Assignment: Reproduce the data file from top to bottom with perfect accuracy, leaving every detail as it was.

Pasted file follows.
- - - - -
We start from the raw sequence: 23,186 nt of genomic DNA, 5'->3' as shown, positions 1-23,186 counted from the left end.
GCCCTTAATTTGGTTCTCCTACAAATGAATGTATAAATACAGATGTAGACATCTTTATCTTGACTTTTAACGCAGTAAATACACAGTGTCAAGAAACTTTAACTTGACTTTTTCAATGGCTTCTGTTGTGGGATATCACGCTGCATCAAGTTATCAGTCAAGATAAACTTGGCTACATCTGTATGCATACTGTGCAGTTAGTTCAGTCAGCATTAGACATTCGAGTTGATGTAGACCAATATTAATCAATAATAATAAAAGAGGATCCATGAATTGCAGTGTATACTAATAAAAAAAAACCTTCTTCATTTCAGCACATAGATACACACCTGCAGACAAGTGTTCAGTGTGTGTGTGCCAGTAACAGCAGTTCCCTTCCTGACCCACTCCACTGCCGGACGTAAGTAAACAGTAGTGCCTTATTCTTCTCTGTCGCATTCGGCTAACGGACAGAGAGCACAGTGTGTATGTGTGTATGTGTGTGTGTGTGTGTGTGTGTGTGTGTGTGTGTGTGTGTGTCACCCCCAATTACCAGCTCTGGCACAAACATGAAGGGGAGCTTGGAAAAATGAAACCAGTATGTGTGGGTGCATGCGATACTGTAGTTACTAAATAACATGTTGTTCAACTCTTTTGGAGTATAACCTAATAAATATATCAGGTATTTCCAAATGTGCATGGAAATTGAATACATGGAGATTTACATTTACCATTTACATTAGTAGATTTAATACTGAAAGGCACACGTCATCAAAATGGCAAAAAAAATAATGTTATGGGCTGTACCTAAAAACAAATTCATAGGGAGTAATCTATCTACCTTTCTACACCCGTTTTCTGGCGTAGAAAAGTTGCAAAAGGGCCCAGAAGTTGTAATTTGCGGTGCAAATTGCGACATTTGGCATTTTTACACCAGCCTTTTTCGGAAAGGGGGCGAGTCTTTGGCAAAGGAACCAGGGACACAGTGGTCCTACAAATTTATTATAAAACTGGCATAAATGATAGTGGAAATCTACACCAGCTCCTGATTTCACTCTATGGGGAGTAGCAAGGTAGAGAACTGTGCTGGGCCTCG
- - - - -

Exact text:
We start from the raw sequence: 23,186 nt of genomic DNA, 5'->3' as shown, positions 1-23,186 counted from the left end.
GCCCTTAATTTGGTTCTCCTACAAATGAATGTATAAATACAGATGTAGACATCTTTATCTTGACTTTTAACGCAGTAAATACACAGTGTCAAGAAACTTTAACTTGACTTTTTCAATGGCTTCTGTTGTGGGATATCACGCTGCATCAAGTTATCAGTCAAGATAAACTTGGCTACATCTGTATGCATACTGTGCAGTTAGTTCAGTCAGCATTAGACATTCGAGTTGATGTAGACCAATATTAATCAATAATAATAAAAGAGGATCCATGAATTGCAGTGTATACTAATAAAAAAAAACCTTCTTCATTTCAGCACATAGATACACACCTGCAGACAAGTGTTCAGTGTGTGTGTGCCAGTAACAGCAGTTCCCTTCCTGACCCACTCCACTGCCGGACGTAAGTAAACAGTAGTGCCTTATTCTTCTCTGTCGCATTCGGCTAACGGACAGAGAGCACAGTGTGTATGTGTGTATGTGTGTGTGTGTGTGTGTGTGTGTGTGTGTGTGTGTGTGTGTCACCCCCAATTACCAGCTCTGGCACAAACATGAAGGGGAGCTTGGAAAAATGAAACCAGTATGTGTGGGTGCATGCGATACTGTAGTTACTAAATAACATGTTGTTCAACTCTTTTGGAGTATAACCTAATAAATATATCAGGTATTTCCAAATGTGCATGGAAATTGAATACATGGAGATTTACATTTACCATTTACATTAGTAGATTTAATACTGAAAGGCACACGTCATCAAAATGGCAAAAAAAATAATGTTATGGGCTGTACCTAAAAACAAATTCATAGGGAGTAATCTATCTACCTTTCTACACCCGTTTTCTGGCGTAGAAAAGTTGCAAAAGGGCCCAGAAGTTGTAATTTGCGGTGCAAATTGCGACATTTGGCATTTTTACACCAGCCTTTTTCGGAAAGGGGGCGAGTCTTTGGCAAAGGAACCAGGGACACAGTGGTCCTACAAATTTATTATAAAACTGGCATAAATGATAGTGGAAATCTACACCAGCTCCTGATTTCACTCTATGGGGAGTAGCAAGGTAGAGAACTGTGCTGGGCCTCG